The right way to plant is a "50¢ plant for a $5 hole."
For over forty years Ralph Snodsmith of the Garden Hotline radio show uttered the phrase "a 50¢ plant for a $5 Hole". As a longtime horticultural extension agent this was his philosophy for planting trees and shrubs and just about every other plant in the garden. I had the distinct pleasure of studying with him in New York City at the Botanical Gardens.
Here are his 9 factors to consider when planting..
What is the function of the plant?
To provide shade? If so, what kind of shade? dense or filtered, summer or year-round? If used for screening, is it for summer screening?, If so, a deciduous screen - one that drops foliage during winter -may do. If the plant is for year round screening in a NYC landscape design, choose an evergreen.
Is the plant hardy in your area?
Review the USDA hardiness Zone map. It is important to identify your location, compare your zone to that of the species and variety you want to plant. (As an addendum to Ralph's words, consider that these maps have changed 3x in the last 15 years.. consider global warming.)
How long does the plant live?
Longevity is relative.
How fast does it grow?
How long will it take to produce the desired effect? A 10ft tall Willow tree in ten years can reach 50 feet tall with a 50ft. spread, while an Oak tree may struggle to reach 20 ft tall in the same amount of time.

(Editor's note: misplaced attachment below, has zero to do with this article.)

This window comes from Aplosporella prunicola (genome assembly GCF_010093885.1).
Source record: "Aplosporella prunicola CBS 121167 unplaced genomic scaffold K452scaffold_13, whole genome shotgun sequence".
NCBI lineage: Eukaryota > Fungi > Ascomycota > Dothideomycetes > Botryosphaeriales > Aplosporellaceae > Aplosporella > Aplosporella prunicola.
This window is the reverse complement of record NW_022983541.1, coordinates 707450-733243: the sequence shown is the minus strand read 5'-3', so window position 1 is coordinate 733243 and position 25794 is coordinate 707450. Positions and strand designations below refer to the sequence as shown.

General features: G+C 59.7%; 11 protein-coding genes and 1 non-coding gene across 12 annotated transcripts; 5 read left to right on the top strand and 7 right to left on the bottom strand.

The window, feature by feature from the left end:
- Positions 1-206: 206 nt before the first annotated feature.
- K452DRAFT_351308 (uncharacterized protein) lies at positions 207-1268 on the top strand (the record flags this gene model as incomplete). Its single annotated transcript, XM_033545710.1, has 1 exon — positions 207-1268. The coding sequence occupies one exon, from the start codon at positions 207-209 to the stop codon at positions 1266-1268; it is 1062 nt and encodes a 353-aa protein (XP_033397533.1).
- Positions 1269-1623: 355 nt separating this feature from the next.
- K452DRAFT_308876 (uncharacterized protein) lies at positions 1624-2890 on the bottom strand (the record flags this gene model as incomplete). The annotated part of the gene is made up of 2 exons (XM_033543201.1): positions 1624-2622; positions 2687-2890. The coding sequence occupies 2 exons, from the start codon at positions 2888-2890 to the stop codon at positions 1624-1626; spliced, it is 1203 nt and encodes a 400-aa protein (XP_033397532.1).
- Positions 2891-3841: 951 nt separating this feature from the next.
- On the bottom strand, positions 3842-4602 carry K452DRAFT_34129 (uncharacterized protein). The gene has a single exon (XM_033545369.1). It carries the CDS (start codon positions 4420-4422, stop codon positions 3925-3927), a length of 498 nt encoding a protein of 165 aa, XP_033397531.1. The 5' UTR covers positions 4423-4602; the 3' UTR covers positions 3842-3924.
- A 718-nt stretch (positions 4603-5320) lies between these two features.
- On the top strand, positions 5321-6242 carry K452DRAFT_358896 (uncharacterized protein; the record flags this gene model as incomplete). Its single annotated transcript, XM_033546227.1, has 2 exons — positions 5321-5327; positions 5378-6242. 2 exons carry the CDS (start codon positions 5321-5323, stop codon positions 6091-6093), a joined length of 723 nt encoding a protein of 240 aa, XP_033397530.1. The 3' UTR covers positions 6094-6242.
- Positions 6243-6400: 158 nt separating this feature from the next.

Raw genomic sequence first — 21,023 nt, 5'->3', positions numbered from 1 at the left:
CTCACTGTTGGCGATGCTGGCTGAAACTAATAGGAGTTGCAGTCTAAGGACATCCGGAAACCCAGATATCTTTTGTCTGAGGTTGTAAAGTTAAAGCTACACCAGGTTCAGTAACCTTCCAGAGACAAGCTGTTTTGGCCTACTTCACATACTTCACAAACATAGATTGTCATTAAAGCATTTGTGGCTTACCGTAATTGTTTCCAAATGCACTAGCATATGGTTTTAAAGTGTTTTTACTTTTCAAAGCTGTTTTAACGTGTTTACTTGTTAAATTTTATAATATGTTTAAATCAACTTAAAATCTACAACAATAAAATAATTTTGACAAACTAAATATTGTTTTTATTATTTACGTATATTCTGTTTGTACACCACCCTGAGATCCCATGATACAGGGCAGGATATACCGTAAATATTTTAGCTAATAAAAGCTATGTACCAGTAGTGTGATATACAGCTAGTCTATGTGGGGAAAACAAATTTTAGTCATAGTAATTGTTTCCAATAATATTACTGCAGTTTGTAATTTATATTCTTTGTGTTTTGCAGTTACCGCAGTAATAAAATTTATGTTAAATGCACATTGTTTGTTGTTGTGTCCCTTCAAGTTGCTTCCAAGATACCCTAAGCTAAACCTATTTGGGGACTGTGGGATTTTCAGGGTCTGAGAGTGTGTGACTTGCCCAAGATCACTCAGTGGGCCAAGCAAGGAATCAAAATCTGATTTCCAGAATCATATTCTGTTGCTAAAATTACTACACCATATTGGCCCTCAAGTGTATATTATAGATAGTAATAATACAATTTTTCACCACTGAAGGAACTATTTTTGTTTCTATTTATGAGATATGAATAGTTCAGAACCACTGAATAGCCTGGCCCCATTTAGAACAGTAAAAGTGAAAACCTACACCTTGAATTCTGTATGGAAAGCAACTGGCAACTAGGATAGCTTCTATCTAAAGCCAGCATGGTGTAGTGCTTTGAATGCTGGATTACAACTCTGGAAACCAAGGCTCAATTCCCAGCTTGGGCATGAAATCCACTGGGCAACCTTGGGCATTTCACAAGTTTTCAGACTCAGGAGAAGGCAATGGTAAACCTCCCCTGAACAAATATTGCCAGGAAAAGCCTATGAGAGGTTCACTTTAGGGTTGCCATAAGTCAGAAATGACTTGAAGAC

Is the plant relatively pest free?
Spend time researching the benefits and challenges about a plant. Lilac shrubs come down with powdery mildew, scale and borers. Roses are confronted with aphids, Japanese beetles, blackspot and mildew. The only plant claimed to be pest-free is the Gingko.
What are the maintenance requirements of the plant?
Does the plant need constant pruning? What are its irrigation needs. Fertilization needs?
What is the preferred culture of the plant?
What are the light needs of the plant? Where does it typically grow in the wild? If grasses typically grow in full sun they can do fine on a roof garden if irrigated properly. In vertical landscape design a plant will have to deal with high winds, dessication, and full sun. This is somewhat similar to plants that grow near a beach such as Myrica pennsylvanica.
Japanese maples, Flowering dogwoods, Magnolias are all trees that grow well in shady front gardens of Brooklyn Brownstone gardens. Brooklyn garden design typically require part shade trees, or trees that are understory trees. Remember to consider the other plants around it in your landscape design.
Are there mitigating factors successful plant growth?
Is it in a high traffic area? Are there four legged creatures around? Dogs, cats, squirrels, voles, deer, etc. can have a major effect on the success of the plant your choose.
What type of soil does the plant in question perform best in?
Want blueberries? Azaleas? These are ericaceous plants.. they want acidic soil. Cornus sericea will grow best in moist soil. We recommend performing a soil test. In our own practice we conduct soil tests on New York City backyards and suburban residential sites to measure several factors including ph level, nutrient deficiencies, drainage, soil type, etc. If there are existing plant materials growing on the site, pay attention to what is successful and use that as an additional piece of information to your garden plan.
**adapted from Ralph Snodsmith's "New York Gardener's Guide"